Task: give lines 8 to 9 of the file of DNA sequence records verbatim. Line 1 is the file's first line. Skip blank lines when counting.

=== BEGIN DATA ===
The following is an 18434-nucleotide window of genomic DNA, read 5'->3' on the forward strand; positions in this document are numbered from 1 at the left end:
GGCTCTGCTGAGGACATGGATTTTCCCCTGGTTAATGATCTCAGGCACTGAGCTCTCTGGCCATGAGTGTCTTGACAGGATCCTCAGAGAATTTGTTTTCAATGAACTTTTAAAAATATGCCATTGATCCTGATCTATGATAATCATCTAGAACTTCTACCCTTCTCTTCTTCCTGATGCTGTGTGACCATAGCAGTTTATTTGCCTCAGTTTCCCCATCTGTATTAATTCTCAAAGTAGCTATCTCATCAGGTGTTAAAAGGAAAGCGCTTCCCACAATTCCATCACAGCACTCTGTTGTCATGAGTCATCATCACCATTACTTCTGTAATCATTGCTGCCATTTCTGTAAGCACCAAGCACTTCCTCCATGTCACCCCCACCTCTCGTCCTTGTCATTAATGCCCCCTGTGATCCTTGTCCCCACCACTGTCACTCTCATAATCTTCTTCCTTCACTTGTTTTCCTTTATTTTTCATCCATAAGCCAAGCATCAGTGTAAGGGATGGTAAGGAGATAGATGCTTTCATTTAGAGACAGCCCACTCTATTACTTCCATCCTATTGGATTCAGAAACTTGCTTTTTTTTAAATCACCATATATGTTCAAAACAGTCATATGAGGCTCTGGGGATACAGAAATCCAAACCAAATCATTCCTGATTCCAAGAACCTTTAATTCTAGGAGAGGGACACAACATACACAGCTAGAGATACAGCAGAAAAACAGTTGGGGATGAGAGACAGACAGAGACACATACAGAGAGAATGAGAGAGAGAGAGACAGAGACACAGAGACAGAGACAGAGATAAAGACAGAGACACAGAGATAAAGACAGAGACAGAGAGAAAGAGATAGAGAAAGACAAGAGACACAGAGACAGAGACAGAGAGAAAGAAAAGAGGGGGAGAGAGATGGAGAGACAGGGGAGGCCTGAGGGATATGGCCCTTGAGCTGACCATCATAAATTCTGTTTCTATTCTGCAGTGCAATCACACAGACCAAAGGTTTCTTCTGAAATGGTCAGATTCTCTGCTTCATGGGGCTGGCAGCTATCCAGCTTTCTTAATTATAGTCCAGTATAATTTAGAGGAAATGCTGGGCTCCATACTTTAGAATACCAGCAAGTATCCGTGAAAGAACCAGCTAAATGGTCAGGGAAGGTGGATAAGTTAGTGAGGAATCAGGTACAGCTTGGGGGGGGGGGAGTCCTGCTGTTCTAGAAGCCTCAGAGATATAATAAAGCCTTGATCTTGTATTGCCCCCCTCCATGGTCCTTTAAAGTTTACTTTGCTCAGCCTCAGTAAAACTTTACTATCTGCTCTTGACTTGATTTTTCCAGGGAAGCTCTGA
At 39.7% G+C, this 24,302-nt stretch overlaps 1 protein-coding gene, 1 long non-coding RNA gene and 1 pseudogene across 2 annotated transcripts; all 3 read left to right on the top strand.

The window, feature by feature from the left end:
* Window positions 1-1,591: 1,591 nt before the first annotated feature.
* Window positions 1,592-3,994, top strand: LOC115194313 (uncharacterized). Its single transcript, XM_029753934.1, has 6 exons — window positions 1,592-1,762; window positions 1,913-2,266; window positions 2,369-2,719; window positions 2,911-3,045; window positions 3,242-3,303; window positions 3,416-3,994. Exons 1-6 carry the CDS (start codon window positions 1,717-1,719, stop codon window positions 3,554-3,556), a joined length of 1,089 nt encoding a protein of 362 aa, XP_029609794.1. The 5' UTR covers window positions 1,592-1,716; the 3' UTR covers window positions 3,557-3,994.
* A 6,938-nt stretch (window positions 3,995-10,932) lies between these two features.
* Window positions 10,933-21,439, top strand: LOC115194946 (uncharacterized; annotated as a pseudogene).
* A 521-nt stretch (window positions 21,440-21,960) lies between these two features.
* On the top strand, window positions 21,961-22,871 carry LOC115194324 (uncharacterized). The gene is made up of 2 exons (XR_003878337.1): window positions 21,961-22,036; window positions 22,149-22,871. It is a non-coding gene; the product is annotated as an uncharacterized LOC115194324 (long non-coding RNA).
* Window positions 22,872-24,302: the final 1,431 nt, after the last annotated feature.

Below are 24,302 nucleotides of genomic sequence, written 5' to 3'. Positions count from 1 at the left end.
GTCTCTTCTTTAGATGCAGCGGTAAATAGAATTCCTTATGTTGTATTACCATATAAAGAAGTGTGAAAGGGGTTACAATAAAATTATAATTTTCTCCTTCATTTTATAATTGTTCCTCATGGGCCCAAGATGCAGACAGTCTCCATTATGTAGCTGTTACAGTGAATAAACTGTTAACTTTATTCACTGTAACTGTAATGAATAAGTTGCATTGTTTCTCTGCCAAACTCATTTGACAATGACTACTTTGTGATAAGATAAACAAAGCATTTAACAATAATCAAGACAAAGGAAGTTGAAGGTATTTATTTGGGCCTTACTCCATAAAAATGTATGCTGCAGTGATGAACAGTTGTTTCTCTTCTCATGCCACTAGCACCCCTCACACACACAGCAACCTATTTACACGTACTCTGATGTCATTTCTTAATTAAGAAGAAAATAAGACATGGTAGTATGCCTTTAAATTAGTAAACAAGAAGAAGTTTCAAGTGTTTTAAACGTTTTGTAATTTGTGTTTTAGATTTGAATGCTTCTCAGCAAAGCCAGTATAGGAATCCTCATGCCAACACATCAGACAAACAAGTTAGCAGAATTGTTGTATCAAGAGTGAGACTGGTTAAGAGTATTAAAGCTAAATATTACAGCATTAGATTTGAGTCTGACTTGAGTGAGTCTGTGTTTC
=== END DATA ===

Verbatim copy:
* Window positions 10,933-21,439, top strand: LOC115194946 (uncharacterized; annotated as a pseudogene).
* A 521-nt stretch (window positions 21,440-21,960) lies between these two features.